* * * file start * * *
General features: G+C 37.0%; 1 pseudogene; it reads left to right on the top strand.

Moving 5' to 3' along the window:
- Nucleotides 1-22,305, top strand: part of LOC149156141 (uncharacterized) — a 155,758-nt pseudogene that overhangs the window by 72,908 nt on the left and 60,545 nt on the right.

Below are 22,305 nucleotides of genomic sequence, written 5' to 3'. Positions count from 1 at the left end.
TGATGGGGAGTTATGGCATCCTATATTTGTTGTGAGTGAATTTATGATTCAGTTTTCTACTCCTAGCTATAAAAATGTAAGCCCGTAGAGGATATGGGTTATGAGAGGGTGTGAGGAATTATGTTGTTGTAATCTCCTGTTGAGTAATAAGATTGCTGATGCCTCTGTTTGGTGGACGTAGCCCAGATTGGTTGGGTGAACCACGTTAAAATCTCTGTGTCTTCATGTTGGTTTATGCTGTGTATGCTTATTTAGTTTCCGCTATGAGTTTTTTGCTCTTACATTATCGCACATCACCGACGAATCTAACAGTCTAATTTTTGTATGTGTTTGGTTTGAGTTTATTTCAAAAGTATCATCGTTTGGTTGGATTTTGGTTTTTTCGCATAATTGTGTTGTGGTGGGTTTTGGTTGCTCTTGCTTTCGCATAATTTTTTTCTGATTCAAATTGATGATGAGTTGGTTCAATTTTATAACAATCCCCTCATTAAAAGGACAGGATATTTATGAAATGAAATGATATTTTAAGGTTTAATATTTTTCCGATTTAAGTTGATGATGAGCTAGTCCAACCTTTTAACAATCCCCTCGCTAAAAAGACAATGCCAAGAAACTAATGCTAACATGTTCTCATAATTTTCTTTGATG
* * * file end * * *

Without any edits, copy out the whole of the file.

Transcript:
General features: G+C 37.0%; 1 pseudogene; it reads left to right on the top strand.

Moving 5' to 3' along the window:
- Nucleotides 1-22,305, top strand: part of LOC149156141 (uncharacterized) — a 155,758-nt pseudogene that overhangs the window by 72,908 nt on the left and 60,545 nt on the right.

Below are 22,305 nucleotides of genomic sequence, written 5' to 3'. Positions count from 1 at the left end.
TGATGGGGAGTTATGGCATCCTATATTTGTTGTGAGTGAATTTATGATTCAGTTTTCTACTCCTAGCTATAAAAATGTAAGCCCGTAGAGGATATGGGTTATGAGAGGGTGTGAGGAATTATGTTGTTGTAATCTCCTGTTGAGTAATAAGATTGCTGATGCCTCTGTTTGGTGGACGTAGCCCAGATTGGTTGGGTGAACCACGTTAAAATCTCTGTGTCTTCATGTTGGTTTATGCTGTGTATGCTTATTTAGTTTCCGCTATGAGTTTTTTGCTCTTACATTATCGCACATCACCGACGAATCTAACAGTCTAATTTTTGTATGTGTTTGGTTTGAGTTTATTTCAAAAGTATCATCGTTTGGTTGGATTTTGGTTTTTTCGCATAATTGTGTTGTGGTGGGTTTTGGTTGCTCTTGCTTTCGCATAATTTTTTTCTGATTCAAATTGATGATGAGTTGGTTCAATTTTATAACAATCCCCTCATTAAAAGGACAGGATATTTATGAAATGAAATGATATTTTAAGGTTTAATATTTTTCCGATTTAAGTTGATGATGAGCTAGTCCAACCTTTTAACAATCCCCTCGCTAAAAAGACAATGCCAAGAAACTAATGCTAACATGTTCTCATAATTTTCTTTGATG